This over-representation of educated white people doesn’t mean that they are the only ones who have kinky sex or consensually nonmonogamous relationships, only that they are a lot more likely to feel safe enough to participate in research. Facing racism, sexual stereotypes, economic discrimination, and higher levels of institutional surveillance, BIPOC folks might well hesitate to volunteer to discuss their multiple partner relationships with anyone outside their trusted circle, much less with white researchers. New studies coming out by researchers of color are beginning to address some of these gaps in knowledge, and there is research ongoing now if BIPOC folks want to volunteer.

Research shows that both polyamorists and BDSM practitioners are more open to new experiences, more extraverted, and better at relationship communication when compared to their monogamous, vanilla counterparts. Kinksters are also documented as having less sexist attitudes than non-kinksters, and my own research indicates the same may be true of polyamorous folks as well. Please note this does not mean all poly and kinky people express all of the characteristics listed above. Rather, it means that these groups are more likely to express them than the comparison groups.

Community Characteristics

Kinky and polyamorous communities also share many similarities, such as a propensity to practice pagan religions and mutual concern for how to deal with community members who violate others’ consent. Both people in polyamorous and BDSM relationships may face a mismatch with a partner who has a vanilla and/or monogamous orientation. Polys and kinksters also share a similar vulnerability to social stigma, such as facing therapeutic bias if they attempt to seek mental health care, accusations of immorality or damaging their children, and threats to take away custody of their children.

As the first in a series, this post summarized the shared attributes of the kinds of people who engage in polyamorous and kinky relationships. Stay tuned for the second part of this series on the intersections between polyamory and BDSM that will focus on kinksters’ and polys’ attitudes towards relationships and the importance they place on negotiation, honesty, and self-knowledge.

Facebook image: Roman Samborskyi/Shutterstock

References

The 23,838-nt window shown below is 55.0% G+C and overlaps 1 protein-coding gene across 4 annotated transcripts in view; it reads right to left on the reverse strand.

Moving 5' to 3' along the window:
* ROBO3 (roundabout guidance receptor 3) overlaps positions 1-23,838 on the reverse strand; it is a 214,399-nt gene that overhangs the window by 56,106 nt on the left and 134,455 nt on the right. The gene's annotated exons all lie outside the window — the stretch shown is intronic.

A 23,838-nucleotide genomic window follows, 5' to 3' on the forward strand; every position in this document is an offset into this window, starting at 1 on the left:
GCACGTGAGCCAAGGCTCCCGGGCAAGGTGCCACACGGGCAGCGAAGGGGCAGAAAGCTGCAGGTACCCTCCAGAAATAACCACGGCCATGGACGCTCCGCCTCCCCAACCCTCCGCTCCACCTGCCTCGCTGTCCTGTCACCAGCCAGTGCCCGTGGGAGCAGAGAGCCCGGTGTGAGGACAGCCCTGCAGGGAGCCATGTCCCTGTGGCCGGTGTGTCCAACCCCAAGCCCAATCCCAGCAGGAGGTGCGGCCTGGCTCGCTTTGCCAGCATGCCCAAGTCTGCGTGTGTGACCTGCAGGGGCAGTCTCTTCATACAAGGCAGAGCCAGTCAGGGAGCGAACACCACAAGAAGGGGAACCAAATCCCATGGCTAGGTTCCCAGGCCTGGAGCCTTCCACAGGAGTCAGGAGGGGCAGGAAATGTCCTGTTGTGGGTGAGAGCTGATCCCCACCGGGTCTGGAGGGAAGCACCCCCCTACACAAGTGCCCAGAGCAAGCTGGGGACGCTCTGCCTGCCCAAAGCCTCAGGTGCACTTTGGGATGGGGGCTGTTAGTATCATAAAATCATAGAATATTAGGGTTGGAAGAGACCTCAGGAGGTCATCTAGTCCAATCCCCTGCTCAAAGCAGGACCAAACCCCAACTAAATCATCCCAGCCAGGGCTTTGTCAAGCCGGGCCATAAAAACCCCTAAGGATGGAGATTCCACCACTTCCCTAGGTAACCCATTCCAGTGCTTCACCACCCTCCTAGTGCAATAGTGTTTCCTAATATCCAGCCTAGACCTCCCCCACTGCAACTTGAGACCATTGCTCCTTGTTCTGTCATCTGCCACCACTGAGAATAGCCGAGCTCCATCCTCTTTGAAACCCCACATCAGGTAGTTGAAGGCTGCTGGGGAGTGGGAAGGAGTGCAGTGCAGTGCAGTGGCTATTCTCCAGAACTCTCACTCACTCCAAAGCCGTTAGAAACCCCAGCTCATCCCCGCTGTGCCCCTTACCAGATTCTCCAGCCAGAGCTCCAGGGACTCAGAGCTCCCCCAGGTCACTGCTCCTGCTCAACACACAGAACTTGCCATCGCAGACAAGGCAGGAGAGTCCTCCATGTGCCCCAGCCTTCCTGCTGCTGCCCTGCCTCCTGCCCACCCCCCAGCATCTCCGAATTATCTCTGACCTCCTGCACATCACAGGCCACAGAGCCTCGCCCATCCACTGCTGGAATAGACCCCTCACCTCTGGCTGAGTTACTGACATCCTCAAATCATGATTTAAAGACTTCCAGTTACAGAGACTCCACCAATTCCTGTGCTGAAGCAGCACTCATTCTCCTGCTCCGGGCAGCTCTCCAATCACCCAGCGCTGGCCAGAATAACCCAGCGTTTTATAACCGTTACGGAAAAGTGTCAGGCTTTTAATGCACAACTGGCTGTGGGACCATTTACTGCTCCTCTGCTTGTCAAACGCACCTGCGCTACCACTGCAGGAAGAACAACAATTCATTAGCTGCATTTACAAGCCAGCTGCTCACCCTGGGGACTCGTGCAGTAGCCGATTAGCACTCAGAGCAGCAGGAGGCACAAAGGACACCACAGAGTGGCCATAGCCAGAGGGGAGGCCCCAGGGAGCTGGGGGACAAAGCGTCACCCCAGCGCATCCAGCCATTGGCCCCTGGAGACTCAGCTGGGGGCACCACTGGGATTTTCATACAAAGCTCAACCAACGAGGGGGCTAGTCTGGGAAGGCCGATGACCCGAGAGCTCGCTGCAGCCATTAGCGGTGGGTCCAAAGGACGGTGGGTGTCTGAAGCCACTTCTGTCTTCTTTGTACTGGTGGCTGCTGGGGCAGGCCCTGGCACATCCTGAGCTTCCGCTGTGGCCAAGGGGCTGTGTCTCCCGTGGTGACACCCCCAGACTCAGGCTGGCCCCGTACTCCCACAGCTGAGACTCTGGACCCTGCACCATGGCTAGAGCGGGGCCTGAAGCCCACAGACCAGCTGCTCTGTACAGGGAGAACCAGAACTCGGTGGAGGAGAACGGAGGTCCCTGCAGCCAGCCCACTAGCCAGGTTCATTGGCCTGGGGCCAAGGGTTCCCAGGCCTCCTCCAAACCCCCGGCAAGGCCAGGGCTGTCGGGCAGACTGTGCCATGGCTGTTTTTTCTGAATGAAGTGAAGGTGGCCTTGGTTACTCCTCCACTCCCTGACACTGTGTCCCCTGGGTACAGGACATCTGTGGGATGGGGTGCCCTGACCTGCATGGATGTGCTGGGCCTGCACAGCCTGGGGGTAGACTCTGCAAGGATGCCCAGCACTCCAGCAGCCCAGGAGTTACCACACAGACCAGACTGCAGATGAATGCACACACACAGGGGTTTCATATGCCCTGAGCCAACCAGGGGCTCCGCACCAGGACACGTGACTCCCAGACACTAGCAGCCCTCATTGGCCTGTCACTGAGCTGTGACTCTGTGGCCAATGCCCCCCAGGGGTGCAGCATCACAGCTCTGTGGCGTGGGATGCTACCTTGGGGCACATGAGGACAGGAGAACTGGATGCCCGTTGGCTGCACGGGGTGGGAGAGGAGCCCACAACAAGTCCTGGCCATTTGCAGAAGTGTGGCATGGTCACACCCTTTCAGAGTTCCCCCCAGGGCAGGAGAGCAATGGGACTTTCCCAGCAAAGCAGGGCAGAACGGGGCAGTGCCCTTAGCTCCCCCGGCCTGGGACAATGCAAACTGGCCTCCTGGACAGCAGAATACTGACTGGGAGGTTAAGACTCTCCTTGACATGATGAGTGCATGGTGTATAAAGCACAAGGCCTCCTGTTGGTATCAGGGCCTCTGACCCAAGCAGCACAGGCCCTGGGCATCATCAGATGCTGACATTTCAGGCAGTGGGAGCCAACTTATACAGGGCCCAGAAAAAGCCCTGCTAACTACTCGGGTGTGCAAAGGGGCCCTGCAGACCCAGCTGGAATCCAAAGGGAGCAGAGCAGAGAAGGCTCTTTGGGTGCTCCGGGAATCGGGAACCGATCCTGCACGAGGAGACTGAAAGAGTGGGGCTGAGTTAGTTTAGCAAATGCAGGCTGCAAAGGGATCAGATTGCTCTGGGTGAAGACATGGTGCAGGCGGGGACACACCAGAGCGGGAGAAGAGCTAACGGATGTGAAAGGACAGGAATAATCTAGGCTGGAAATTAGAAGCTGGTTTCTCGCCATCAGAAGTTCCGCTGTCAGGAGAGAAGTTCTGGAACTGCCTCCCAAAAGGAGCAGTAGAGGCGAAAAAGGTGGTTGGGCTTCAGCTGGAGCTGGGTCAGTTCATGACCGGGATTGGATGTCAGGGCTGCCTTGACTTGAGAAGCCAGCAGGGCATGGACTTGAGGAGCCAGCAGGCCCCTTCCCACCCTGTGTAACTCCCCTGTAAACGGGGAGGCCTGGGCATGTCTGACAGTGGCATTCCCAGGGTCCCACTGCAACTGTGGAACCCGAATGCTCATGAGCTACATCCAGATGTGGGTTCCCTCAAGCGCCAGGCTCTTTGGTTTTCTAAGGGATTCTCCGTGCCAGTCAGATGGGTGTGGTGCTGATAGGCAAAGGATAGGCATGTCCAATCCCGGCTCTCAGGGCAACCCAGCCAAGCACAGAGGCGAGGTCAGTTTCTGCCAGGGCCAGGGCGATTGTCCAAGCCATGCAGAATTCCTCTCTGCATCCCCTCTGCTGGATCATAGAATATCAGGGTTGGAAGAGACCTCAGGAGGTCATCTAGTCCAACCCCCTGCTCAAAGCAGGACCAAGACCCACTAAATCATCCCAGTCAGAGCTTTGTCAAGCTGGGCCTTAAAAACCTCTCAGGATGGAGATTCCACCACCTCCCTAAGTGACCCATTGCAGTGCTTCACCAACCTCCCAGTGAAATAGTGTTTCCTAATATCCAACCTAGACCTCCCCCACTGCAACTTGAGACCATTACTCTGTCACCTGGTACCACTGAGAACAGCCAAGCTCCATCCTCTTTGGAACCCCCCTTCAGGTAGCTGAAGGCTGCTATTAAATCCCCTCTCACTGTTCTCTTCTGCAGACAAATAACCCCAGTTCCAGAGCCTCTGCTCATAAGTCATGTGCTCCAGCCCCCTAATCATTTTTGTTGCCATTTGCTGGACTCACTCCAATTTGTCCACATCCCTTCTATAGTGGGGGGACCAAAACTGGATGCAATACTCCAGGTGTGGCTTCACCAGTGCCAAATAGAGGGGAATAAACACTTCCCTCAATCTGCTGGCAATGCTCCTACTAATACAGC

Sheff, E. (2013). The polyamorists next door: Inside multiple-partner relationships and families. Rowman & Littlefield.

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Richters, J., de Visser, R. O., Rissel, C. E., Grulich, A. E., & Smith, A. M. (2008). Demographic and psychosocial features of participants in bondage and discipline,“sadomasochism” or dominance and submission (BDSM): Data from a national survey. The Journal of Sexual 1355 Medicine, 5, 1660–1668.

Connolly, P. H. (2006). Psychological functioning of bondage/domination/sado-masochism (BDSM) practitioners. Journal of Psychology & Human Sexuality, 18, 79–120. doi:10.1300/J056v18n01_05

Klement, K. R., Lee, E. M., Ambler, J. K., Hanson, S. A., Comber, E., 1280 Wietting, D., … Cutler, N. (2017a). Extreme rituals in a BDSM context: The physiological and psychological effects of the ‘Dance of Souls’. Culture, Health & Sexuality, 19, 453–469. doi:10.1080/ 13691058.2016.1234648

Hébert, A., & Weaver, A. (2014). An examination of personality characteristics associated with BDSM orientations. The Canadian Journal of Human Sexuality, 23, 106–115. doi:10.3138/cjhs.2467

Lodi-Smith, J., Shepard, K., & Wagner, S. (2014). Personality and sexually deviant behavior. Personality and Individual Differences, 1300 70, 39–44. doi:10.1016/j.paid.2014.06.012

Wismeijer, A. A., & Van Assen, M. A. (2013). Psychological character- 1455 istics of BDSM practitioners. The Journal of Sexual Medicine, 10(8), 1943–1952. doi:10.1111/jsm.12192

Rogak, H. M., & Connor, J. J. (2017). Practice of consensual BDSM and relationship satisfaction. Sexual and Relationship Therapy, 33, 454–469. doi:10.1080/14681994.2017.1419560

Kimberly, C., Williams, A. L., & Creel, S. (2018). Women’s introduction to alternative sexual behaviors through erotica and its association with sexual and relationship satisfaction. Sex Roles, 78, 119–129. 1275 doi:10.1007/s11199-017-0771-x

Sheff, E., & Hammers, C. (2011). The privilege of perversities: Race, class and education among polyamorists and kinksters. Psychology & Sexuality, 2(3), 198-223.